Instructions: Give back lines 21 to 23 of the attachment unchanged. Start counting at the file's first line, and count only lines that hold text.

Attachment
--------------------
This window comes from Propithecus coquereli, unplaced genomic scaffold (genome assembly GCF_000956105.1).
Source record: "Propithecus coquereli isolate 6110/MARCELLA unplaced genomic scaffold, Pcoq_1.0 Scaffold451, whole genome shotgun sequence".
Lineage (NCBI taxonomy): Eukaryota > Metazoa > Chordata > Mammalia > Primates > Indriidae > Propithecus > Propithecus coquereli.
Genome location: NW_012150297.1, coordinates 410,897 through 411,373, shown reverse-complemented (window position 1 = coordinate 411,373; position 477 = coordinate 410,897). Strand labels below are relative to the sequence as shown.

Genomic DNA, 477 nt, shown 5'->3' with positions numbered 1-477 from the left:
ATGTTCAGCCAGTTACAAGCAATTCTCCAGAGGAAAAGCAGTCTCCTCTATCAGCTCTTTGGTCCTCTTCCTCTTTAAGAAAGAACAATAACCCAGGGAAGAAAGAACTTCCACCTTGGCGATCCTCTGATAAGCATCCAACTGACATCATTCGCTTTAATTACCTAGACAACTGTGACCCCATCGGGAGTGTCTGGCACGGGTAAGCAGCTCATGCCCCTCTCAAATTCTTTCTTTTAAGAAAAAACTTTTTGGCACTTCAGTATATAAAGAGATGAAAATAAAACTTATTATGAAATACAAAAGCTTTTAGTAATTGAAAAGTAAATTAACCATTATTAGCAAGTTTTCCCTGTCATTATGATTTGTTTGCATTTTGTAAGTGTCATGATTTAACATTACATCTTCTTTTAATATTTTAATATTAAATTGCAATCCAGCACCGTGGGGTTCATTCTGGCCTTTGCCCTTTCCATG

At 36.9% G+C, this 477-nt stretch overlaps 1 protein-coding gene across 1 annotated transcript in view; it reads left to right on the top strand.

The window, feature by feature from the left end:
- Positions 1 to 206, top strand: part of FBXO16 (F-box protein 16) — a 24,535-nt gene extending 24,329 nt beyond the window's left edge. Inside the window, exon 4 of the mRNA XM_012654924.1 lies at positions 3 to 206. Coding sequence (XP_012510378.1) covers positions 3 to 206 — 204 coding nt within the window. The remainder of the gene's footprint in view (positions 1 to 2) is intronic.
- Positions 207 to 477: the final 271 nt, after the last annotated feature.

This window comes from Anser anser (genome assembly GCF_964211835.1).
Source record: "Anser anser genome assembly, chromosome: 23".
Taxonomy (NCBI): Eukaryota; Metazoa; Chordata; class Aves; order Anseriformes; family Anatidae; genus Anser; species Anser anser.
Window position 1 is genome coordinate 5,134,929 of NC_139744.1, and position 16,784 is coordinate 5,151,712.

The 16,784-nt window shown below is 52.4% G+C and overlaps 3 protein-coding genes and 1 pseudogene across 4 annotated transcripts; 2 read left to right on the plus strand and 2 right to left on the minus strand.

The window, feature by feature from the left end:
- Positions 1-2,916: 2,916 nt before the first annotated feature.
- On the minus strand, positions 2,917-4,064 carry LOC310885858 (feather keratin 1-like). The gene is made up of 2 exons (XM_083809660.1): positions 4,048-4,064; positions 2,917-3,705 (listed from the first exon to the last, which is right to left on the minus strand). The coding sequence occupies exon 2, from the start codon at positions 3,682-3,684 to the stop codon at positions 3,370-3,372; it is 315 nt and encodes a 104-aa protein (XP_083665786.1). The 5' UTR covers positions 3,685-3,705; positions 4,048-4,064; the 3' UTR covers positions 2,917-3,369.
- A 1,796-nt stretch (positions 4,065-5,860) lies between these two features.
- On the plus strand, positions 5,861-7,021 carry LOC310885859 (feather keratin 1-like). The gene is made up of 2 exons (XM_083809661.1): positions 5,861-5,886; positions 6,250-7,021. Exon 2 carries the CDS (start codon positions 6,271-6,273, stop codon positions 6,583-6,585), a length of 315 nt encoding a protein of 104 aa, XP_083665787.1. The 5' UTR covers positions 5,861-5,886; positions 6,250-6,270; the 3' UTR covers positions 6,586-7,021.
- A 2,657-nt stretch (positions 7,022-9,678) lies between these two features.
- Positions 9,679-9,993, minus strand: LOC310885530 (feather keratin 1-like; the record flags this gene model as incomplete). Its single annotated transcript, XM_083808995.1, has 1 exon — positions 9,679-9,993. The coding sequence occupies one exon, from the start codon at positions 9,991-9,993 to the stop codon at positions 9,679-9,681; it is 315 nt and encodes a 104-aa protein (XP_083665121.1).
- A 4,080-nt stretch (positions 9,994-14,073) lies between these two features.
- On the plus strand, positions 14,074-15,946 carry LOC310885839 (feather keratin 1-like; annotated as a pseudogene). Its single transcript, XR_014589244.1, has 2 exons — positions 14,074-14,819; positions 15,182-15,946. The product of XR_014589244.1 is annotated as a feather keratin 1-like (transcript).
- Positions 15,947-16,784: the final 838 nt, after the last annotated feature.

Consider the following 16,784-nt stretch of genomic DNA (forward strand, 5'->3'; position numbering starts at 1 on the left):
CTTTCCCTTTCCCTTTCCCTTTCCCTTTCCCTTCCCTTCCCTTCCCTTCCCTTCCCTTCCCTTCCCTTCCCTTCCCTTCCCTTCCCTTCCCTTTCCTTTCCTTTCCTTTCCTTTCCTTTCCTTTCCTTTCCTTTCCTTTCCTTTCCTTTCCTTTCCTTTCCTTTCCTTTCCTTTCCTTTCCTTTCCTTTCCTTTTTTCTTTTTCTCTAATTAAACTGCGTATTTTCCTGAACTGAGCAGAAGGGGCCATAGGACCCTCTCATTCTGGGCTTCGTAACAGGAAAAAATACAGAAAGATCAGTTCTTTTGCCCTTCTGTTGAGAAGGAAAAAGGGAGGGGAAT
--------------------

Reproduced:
- A 2,657-nt stretch (positions 7,022-9,678) lies between these two features.
- Positions 9,679-9,993, minus strand: LOC310885530 (feather keratin 1-like; the record flags this gene model as incomplete). Its single annotated transcript, XM_083808995.1, has 1 exon — positions 9,679-9,993. The coding sequence occupies one exon, from the start codon at positions 9,991-9,993 to the stop codon at positions 9,679-9,681; it is 315 nt and encodes a 104-aa protein (XP_083665121.1).
- A 4,080-nt stretch (positions 9,994-14,073) lies between these two features.